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The Presidential Salute Battery is a is part of the 3rd United States Infantry Regiment, the President of the United States' escort regiment. It is manned by personnel holding the MOS of 11C Indirect Fire Infantryman (Mortarman)[1]. The battery is chiefly responsible for firing ceremonial cannon volleys on state occasions and for providing the battalion's mortar platoon during tactical training exercises[2]

Presidential Salute Battery
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Active1953 – Present
Country United States
Branch United States Army
Rolepublic duties
Part of3rd United States Infantry Regiment
Garrison/HQJoint Base Myer–Henderson Hall



Activated in 1953, the Presidential Salute Battery is equipped with ten 3-inch Gun M5s which have been mounted on M6 howitzer carriages. The M5 is a World War II-era weapon.[3][4]

The Presidential Salute Battery pictured in 2013 during a training exercise at Arlington National Cemetery.

The battery renders gun salutes according to a customary order of arms which is 21 volleys for heads of state (including the president of the United States and former presidents); 19 for the vice-president of the United States, foreign chiefs of government, and members of the cabinet of the United States; and 17, 15, 13, and 11 for flag officers of the rank of O-10, O-9, O-8, and O-7, respectively.[5]

Under an 1890 regulation issued by the United States Department of War, the "Salute to the Union" consists of one round for every state of the United States, or 50 rounds since 1959; it is fired by the battery annually at noon on U.S. Independence Day.[6][7] During ceremonial volleys, the Presidential Salute Battery fires blank artillery rounds packed with a 1.5 pound powder charge.[8]



The battery is customarily deployed to Arlington National Cemetery for the funerals of sitting and former presidents of the United States, sitting cabinet secretaries, and military flag officers.[9] For funerals at Arlington it uses one of two firing positions, either from Section 4 of the cemetery on Dewey Drive, or at Red Springs on McClellan Drive.[10]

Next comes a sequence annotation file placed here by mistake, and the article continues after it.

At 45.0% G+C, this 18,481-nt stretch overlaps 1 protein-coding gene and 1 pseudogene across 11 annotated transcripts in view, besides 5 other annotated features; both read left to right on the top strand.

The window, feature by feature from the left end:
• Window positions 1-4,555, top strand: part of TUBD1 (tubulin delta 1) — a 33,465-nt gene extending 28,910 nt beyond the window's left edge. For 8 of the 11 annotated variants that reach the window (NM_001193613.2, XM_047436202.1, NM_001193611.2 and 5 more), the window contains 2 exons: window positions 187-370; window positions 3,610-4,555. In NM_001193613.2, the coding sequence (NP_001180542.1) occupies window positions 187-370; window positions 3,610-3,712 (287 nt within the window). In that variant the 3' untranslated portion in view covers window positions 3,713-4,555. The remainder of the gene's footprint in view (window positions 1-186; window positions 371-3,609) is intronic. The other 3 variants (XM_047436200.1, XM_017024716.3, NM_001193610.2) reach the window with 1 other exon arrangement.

Public and military observancesEdit

The battery fires ceremonial gun salutes at events including the U.S. Army's weekly Twilight Tattoo, observances for Flag Day and Independence Day, and at the inauguration of a new president of the United States.[11][12][13][14][15]

Presidential Salute Battery soldiers train on the M252 mortar in 2013, their primary equipment for non-ceremonial duties.

Military operationsEdit

In support of the 3rd Infantry Regiment's non-ceremonial responsibilities, primarily the military defense of the city of Washington, platoon members operate the 81mm M252 mortar which would be used to provide indirect fire support to the regiment in repelling an enemy from the capital.[16]

State and official visitsEdit

During the White House arrival ceremony at state and official visits, the battery fires cannon volleys from a firing position in President's Park during the performance of the visiting state's national anthem.[17]

See alsoEdit


  1. ^ A day in the Life of the Old Guard, the Army's oldest unit, Pentagon Channel
  2. ^
  3. ^ "Presidential Salute Battery". U.S. Army. Retrieved 26 April 2016.
  4. ^ Michael, John (2011). Fort Myer. Arcadia. p. 127. ISBN 1439642346.
  5. ^ FM 3–21.5 "Drill and Ceremonies". U.S. Army. 2003.
  6. ^ "Expect to Hear Booms from 50-Gun Salute Tomorrow". WTOP-AM. 3 July 2012. Retrieved 26 April 2016.
  7. ^ "Origin of the 21-Gun Salute". U.S. Army Center of Military History. Retrieved 26 April 2016.
  8. ^ "Presidential Salute Battery Practice". 27 August 2014. Retrieved 26 April 2016.
  9. ^ "Full Military Honors". Arlington National Cemetery. Retrieved 26 April 2016.
  10. ^ Knudsen, Robert (2008). A Living Treasure: Seasonal Photographs of Arlington National Cemetery. Potomac Books. ISBN 159797272X.
  11. ^ Leipold, JD. "Twilight Tattoo marks 238 years of Army history". U.S. Army. Retrieved 26 April 2016.
  12. ^ Vigeant, Fred (17 June 2015). "A Capitol Fourth Celebration". WITF-TV. Retrieved 26 April 2016.
  13. ^ "On Flag Day, U.S. Army Celebrates 238th Birthday". Indian Country Media Network. 14 June 2013. Retrieved 26 April 2016.
  14. ^ Vinyard, Erica. "Always heard but never seen". U.S. Army. Retrieved 26 April 2016.
  15. ^ Levy, Leonard (1994). Encyclopedia of the American Presidency, Volume 4. Simon & Schuster. p. 1348. ISBN 0132759756.
  16. ^ Ballentine, Chris. "Presidential Salute Battery Conducts Mortar Live Fire". U.S. Army. Retrieved 26 April 2016.
  17. ^ French, Mary Mel (2010). United States Protocol. Rowman & Littlefield.

External linksEdit

  Media related to Presidential Salute Battery at Wikimedia Commons